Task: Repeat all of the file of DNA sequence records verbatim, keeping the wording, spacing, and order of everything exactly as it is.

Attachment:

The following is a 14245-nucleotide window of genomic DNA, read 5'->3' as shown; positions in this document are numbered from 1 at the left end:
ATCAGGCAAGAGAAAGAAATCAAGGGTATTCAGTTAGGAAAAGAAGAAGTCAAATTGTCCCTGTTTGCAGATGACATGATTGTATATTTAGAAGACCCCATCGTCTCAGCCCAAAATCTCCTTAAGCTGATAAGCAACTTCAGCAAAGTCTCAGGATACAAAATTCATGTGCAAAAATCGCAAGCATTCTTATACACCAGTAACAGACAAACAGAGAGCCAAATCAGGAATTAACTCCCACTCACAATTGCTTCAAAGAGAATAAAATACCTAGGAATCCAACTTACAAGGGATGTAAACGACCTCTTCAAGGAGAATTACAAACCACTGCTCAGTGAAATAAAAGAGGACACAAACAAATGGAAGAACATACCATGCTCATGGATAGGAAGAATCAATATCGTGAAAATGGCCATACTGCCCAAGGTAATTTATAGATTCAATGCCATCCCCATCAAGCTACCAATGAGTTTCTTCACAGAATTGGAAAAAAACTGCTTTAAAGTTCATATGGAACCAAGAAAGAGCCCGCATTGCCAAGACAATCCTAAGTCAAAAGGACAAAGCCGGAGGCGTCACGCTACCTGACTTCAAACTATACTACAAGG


The following is a 14245-nucleotide window of genomic DNA, read 5'->3' as shown; positions in this document are numbered from 1 at the left end:
ATCAGGCAAGAGAAAGAAATCAAGGGTATTCAGTTAGGAAAAGAAGAAGTCAAATTGTCCCTGTTTGCAGATGACATGATTGTATATTTAGAAGACCCCATCGTCTCAGCCCAAAATCTCCTTAAGCTGATAAGCAACTTCAGCAAAGTCTCAGGATACAAAATTCATGTGCAAAAATCGCAAGCATTCTTATACACCAGTAACAGACAAACAGAGAGCCAAATCAGGAATTAACTCCCACTCACAATTGCTTCAAAGAGAATAAAATACCTAGGAATCCAACTTACAAGGGATGTAAACGACCTCTTCAAGGAGAATTACAAACCACTGCTCAGTGAAATAAAAGAGGACACAAACAAATGGAAGAACATACCATGCTCATGGATAGGAAGAATCAATATCGTGAAAATGGCCATACTGCCCAAGGTAATTTATAGATTCAATGCCATCCCCATCAAGCTACCAATGAGTTTCTTCACAGAATTGGAAAAAAACTGCTTTAAAGTTCATATGGAACCAAGAAAGAGCCCGCATTGCCAAGACAATCCTAAGTCAAAAGGACAAAGCCGGAGGCGTCACGCTACCTGACTTCAAACTATACTACAAGG